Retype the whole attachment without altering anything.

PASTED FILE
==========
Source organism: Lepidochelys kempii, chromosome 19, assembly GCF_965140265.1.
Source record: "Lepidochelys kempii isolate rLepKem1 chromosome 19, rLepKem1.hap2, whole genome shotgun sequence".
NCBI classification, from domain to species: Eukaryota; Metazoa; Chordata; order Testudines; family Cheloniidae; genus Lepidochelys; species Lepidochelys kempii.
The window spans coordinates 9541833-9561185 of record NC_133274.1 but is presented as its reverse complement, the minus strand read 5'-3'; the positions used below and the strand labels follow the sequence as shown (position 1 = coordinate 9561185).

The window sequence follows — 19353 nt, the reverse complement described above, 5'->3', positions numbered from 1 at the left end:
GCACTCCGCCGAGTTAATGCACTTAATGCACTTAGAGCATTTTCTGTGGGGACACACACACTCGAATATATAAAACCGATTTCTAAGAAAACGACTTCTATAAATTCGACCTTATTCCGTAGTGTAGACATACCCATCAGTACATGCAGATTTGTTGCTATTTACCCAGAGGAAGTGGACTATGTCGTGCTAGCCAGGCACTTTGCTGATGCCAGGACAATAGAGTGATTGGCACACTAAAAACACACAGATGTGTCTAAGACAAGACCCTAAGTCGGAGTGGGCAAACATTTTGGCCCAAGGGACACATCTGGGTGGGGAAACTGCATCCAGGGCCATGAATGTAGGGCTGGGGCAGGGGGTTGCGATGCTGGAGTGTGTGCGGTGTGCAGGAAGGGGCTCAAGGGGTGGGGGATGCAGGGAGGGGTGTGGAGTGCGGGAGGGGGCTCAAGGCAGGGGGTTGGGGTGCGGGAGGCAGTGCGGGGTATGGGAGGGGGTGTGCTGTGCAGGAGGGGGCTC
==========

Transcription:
Source organism: Lepidochelys kempii, chromosome 19, assembly GCF_965140265.1.
Source record: "Lepidochelys kempii isolate rLepKem1 chromosome 19, rLepKem1.hap2, whole genome shotgun sequence".
NCBI classification, from domain to species: Eukaryota; Metazoa; Chordata; order Testudines; family Cheloniidae; genus Lepidochelys; species Lepidochelys kempii.
The window spans coordinates 9541833-9561185 of record NC_133274.1 but is presented as its reverse complement, the minus strand read 5'-3'; the positions used below and the strand labels follow the sequence as shown (position 1 = coordinate 9561185).

The window sequence follows — 19353 nt, the reverse complement described above, 5'->3', positions numbered from 1 at the left end:
GCACTCCGCCGAGTTAATGCACTTAATGCACTTAGAGCATTTTCTGTGGGGACACACACACTCGAATATATAAAACCGATTTCTAAGAAAACGACTTCTATAAATTCGACCTTATTCCGTAGTGTAGACATACCCATCAGTACATGCAGATTTGTTGCTATTTACCCAGAGGAAGTGGACTATGTCGTGCTAGCCAGGCACTTTGCTGATGCCAGGACAATAGAGTGATTGGCACACTAAAAACACACAGATGTGTCTAAGACAAGACCCTAAGTCGGAGTGGGCAAACATTTTGGCCCAAGGGACACATCTGGGTGGGGAAACTGCATCCAGGGCCATGAATGTAGGGCTGGGGCAGGGGGTTGCGATGCTGGAGTGTGTGCGGTGTGCAGGAAGGGGCTCAAGGGGTGGGGGATGCAGGGAGGGGTGTGGAGTGCGGGAGGGGGCTCAAGGCAGGGGGTTGGGGTGCGGGAGGCAGTGCGGGGTATGGGAGGGGGTGTGCTGTGCAGGAGGGGGCTC